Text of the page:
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Archdiocese of Washington v. Washington Metropolitan Area Transit Authority

United States Court of Appeals, District of Columbia Circuit

December 20, 2017

Archdiocese of Washington, Donald Cardinal Wuerl, a Roman Catholic Archbishop of Washington, a corporation sole, Appellant
Washington Metropolitan Area Transit Authority and Paul J. Wiedefeld, in his official capacity as General Manager of the Washington Metropolitan Area Transit Authority, Appellees


          BEFORE: Rogers, Tatel, and Millett, Circuit Judges


          Per Curiam

         Upon consideration of the emergency motion for an injunction pending appeal and for expedited consideration of this appeal, the response thereto, and the reply, it is

         ORDERED that the motion for a mandatory injunction pending appeal be denied. Appellant has not satisfied the stringent requirements for an injunction pending appeal. See John Doe Co. v. Consumer Fin. Prot. Bureau, 849 F.3d 1129, 1131 (D.C. Cir. 2017); D.C. Circuit Handbook of Practice and Internal Procedures 33 (2017).

         Appellant's motion for an injunction pending appeal centers on an as-applied claim of unconstitutional viewpoint discrimination. Specifically, Appellant contends that the Washington Metropolitan Area Transit Authority's ("WMATA") policy governing the placement of advertisements on its buses permits advertisements discussing and promoting secular holiday activities, but disallows advertisements promoting religious activities during the holiday season or a religious perspective on celebration of the holiday season.

         Appellant has failed to establish a substantial likelihood of success because, at least at this early pre-discovery procedural stage, Appellant's argument of discriminatory treatment is grounded in pure hypothesis. Appellant has not come forward with a single example of a retail, commercial, or other non-religious advertisement on a WMATA bus that expresses the view that the holiday season should be celebrated in a secular or non-religious manner. Appellant references a CorePower Yoga advertisement, but that advertisement contains no discernible holiday, seasonal, religious, or irreligious content. Appellant also points to a WMATA-permitted Salvation Army advertisement encouraging donations to its seasonal Red Kettle campaign so that funds can be used to help the less fortunate. That advertisement underscores, however, that WMATA does not exclude religious speakers from advertising when their proposed messages comport with the allowed categories of speech. Neither does anything in that advertisement suggest that WMATA is discriminating against a religious perspective on worthwhile eleemosynary activities; in fact, it indicates the opposite.

         Appellant repeatedly cites a statement in WMATA's district court papers proposing a "secular half" and "religious half" to Christmas celebrations. See WMATA Opp'n to TRO or Prelim. Inj., Dist. Ct. Docket # 10, at 14-15 n.3. The citation, however, refers to a footnoted legal argument made by counsel addressing an argument in the alternative. Appellant identifies no basis for concluding that the defendant WMATA applied any such test in denying Appellant's proposed advertisement, or that WMATA has actually made Christmas or the holiday season a permissible subject of advertising. Cf. Grossbaum v. Indianapolis-Marion County Building Auth., 63 F.3d 581, 588 (7th Cir. 1995) (where City had "recogniz[ed] the 'holiday season' as a topic of discussion" in a forum, religious perspectives on that allowed topic could not be excluded).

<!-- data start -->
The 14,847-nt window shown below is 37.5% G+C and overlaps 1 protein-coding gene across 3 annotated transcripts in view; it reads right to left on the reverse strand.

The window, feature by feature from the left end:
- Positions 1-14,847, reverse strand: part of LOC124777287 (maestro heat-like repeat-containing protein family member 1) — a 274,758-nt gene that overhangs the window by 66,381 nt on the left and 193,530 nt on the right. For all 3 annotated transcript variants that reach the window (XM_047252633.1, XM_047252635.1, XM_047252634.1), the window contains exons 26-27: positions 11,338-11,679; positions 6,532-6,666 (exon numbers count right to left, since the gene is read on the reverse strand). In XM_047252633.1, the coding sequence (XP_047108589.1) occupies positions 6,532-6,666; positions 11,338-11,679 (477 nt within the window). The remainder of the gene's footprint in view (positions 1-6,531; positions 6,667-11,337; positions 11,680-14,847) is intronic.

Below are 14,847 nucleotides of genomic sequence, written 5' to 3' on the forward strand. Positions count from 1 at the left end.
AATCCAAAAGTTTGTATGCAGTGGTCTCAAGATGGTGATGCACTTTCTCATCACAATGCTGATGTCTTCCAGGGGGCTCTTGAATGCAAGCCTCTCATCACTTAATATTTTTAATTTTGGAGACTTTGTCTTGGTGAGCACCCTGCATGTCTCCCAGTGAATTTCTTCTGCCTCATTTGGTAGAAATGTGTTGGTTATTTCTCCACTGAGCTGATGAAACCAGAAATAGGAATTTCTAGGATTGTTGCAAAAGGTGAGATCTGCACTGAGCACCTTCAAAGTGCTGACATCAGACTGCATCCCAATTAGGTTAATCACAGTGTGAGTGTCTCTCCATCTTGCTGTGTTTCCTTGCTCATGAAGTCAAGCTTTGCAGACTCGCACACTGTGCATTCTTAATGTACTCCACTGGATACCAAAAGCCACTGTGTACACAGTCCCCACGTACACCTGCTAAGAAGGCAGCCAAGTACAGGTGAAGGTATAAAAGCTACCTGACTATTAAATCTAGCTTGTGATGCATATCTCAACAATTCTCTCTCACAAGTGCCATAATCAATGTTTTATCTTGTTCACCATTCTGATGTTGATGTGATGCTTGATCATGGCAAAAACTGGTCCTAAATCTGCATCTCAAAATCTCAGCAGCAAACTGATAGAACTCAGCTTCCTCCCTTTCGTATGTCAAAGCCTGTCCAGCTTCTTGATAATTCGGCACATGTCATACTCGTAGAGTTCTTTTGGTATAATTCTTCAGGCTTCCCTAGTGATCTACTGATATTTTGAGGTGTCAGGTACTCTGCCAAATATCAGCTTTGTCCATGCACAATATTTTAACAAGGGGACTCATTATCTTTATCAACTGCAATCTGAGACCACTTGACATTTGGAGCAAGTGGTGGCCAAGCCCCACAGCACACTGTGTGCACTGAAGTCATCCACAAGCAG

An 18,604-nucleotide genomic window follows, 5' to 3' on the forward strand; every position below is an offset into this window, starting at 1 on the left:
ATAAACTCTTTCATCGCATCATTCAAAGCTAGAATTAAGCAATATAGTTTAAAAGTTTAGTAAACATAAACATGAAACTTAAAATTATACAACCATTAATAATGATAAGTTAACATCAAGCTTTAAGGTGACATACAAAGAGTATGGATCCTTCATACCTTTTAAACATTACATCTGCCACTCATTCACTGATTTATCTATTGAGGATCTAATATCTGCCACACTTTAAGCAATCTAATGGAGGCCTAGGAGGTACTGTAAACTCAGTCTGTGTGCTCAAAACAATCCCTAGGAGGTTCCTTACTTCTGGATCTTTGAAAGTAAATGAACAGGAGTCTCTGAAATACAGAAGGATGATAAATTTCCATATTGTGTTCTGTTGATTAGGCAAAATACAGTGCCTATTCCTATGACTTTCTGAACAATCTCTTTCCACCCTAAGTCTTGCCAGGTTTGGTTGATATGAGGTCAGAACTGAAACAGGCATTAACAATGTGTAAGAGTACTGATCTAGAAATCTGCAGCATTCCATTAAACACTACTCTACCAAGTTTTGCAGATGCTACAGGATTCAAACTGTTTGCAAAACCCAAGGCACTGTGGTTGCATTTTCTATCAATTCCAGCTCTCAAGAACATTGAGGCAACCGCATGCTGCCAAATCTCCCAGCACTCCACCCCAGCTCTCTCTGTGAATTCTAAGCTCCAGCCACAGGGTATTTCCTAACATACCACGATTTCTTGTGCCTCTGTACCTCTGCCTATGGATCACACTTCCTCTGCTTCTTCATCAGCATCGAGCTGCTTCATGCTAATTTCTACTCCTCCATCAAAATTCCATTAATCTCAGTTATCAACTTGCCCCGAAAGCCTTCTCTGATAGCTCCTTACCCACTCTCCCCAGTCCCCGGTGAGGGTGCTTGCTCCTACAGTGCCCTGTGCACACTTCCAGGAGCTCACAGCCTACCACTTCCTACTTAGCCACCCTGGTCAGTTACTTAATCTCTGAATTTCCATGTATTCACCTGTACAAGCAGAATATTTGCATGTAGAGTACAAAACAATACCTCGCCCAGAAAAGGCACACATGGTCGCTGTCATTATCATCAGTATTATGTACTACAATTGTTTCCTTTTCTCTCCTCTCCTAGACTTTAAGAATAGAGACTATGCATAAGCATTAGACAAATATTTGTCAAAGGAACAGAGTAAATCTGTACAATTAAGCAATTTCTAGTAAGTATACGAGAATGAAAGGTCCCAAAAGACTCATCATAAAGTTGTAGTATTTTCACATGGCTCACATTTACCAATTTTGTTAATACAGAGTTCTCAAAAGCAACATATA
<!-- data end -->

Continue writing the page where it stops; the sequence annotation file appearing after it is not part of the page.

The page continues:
Positing next that WMATA's advertising ban is arbitrarily enforced, Appellant argues that WMATA allowed a Christian radio station to advertise on the side of its buses. But the advertisements identified by Appellant were on unidentified non-WMATA buses. Mem. Op. at 33 n.20. And while WMATA admits that it did allow that same radio station to advertise on its buses in April 2017, the record is silent as to the content of those advertisements.

         With respect to Appellant's facial challenge to WMATA's decision to exclude religion as an advertising subject, the Supreme Court has acknowledged that the government may impose reasonable limitations on the subjects for discussion in a limited public forum, so no substantial likelihood of success in demonstrating WMATA's unreasonableness has yet been shown at this procedural stage. See Rosenberger v. Rector and Visitors of Univ. of Virginia, 515 U.S. 819, 831 (1995) (noting that the University policy "does not exclude religion as a subject matter, " but instead unconstitutionally foreclosed religious perspectives on permitted subjects).

         Finally, Appellant has failed to demonstrate any substantial burden on its ability to freely exercise its religious beliefs. Although WMATA has declined one proposed advertisement, Appellant has not demonstrated how, in the absence of viewpoint discrimination, that decision substantially burdens Appellant's ability to exercise its religion. See Branch Ministries v. Rossotti, 211 F.3d 137, 142-43 (D.C. Cir. 2000). Because Appellant has not shown a likelihood of success on its free speech or free exercise claims, it follows that its hybrid-rights claim must fail as well. See Henderson v. Kennedy, 253 F.3d 12, 19 (D.C. Cir. 2001).

         In denying the injunction pending appeal, we emphasize the preliminary nature of this order, which does not speak to the ultimate merits of any of Appellant's claims on a more mature record. It is

         FURTHER ORDERED that the following expedited briefing schedule will apply in this case:

Appellant's Brief and Appendix

January 12, 2018

Appellees' Brief

February 6, 2018

Reply Brief

February 16, 2018

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